- TAXATION – standard of proof – where Tribunal remitted objection decisions to Commissioner for reconsideration with direction to take account of “possibility” of double counting in asset betterment statements – whether Tribunal failed to apply correct standard of proof – appeal allowed
- TAXATION – grounds of objection – whether Tribunal considered matters not raised in taxpayer’s grounds of objection – whether Tribunal impliedly granted leave to amend grounds – whether Commissioner joined issue on new matters in submissions – appeal allowed in part
- TAXATION – administrative penalties – where taxpayer assessed for penalties for multiple income years – whether Tribunal erred in purporting to exercise discretion to set aside penalty uplift imposed by s 284-220(1)(c) of Sch 1 to Taxation Administration Act 1953 (Cth) – whether imposition of uplift depended on base penalty amount being worked out under relevant items in s 284-90(1) before conduct giving rise to further penalty – appeal allowed
- TAXATION – remission of penalties – scope of considerations relevant to discretion to remit – whether scope of relevant considerations temporally limited – whether Tribunal erred in taking into account death of taxpayer after hearing concluded in remitting penalties imposed on him and his spouse – appeal allowed
- ADMINISTRATIVE LAW – procedural fairness – whether Tribunal denied Commissioner procedural fairness by considering a matter arising after hearing concluded – whether Tribunal failed to provide opportunity to make submissions on new matter – appeal allowed
- ADMINISTRATIVE LAW – whether Tribunal denied taxpayers procedural fairness – where significant delay between hearing of evidence and delivery of decisions and reasons – whether delay gives rise to real and substantial risk that Tribunal’s capacity to assess matters was impaired – where Tribunal’s decisions failed to reflect its reasons in several respects – where Tribunal improperly used document tendered as aide-memoire as evidence – where reasons failed to specifically address matters raised before Tribunal – cross-appeal allowed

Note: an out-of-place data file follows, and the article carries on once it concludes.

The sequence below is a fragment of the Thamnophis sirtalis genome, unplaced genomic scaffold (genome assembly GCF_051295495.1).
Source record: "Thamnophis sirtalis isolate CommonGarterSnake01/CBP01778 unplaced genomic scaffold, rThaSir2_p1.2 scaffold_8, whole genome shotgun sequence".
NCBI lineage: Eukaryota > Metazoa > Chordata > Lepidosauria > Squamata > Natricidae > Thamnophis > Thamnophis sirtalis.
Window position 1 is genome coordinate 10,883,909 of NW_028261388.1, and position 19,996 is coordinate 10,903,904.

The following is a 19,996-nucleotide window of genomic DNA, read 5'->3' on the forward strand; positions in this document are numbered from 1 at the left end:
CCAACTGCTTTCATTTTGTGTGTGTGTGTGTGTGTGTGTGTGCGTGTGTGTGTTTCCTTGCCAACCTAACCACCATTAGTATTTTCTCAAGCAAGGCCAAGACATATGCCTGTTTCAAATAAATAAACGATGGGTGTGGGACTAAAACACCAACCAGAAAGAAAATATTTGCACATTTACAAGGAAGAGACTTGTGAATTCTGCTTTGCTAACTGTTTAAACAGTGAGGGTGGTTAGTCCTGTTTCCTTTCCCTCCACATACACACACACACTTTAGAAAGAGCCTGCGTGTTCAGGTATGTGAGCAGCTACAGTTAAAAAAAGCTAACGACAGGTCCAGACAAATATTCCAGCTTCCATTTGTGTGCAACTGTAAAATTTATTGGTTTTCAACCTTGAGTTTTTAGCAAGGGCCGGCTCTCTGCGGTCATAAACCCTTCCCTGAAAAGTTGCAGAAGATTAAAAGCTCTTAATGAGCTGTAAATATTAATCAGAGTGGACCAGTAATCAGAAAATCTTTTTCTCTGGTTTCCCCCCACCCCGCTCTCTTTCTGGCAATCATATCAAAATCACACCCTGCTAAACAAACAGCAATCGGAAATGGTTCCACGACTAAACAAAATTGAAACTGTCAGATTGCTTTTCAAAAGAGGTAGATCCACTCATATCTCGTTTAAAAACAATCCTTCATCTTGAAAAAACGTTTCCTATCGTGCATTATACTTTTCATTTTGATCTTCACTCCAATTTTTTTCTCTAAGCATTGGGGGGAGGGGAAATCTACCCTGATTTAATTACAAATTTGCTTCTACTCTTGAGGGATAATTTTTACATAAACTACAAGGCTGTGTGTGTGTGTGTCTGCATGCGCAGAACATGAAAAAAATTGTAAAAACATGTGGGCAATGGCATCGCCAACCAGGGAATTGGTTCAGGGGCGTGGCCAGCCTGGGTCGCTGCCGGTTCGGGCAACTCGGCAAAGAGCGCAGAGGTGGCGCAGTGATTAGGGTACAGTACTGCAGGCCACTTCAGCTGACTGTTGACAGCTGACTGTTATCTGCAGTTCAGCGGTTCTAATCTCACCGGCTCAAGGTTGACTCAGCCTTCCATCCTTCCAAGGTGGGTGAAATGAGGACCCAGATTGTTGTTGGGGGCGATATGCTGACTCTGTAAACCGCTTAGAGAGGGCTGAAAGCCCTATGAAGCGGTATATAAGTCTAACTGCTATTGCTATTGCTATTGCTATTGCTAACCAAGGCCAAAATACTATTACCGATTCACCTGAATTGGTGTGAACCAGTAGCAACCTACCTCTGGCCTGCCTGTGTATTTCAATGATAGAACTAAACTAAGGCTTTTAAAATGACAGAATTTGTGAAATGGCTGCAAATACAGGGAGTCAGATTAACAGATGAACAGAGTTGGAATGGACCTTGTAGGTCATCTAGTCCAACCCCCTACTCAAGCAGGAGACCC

- ADMINISTRATIVE LAW – appropriate order on setting aside decisions of Tribunal – where no properly instructed Tribunal could be satisfied as to requisite onus by evidence adduced by taxpayers – whether s 44 of Administrative Appeals Tribunal Act 1975 (Cth) permits order substituting only decision available on evidence before Tribunal – where only decision available on evidence was different to decision made by Tribunal – order remitting matters to Tribunal for re-hearing
- ADMINISTRATIVE LAW – appropriate order on remission of matters to Tribunal for re-hearing – whether matters should be re-heard on same or further evidence – where taxpayers did not indicate nature or extent of further evidence to be adduced before Tribunal – where any further evidence could have been obtained for earlier hearing of evidence – significance of delay since earlier hearing – where taxpayers contended on appeal that evidence adduced below was adequate to satisfy onus – order that matters be re-heard without hearing further evidence.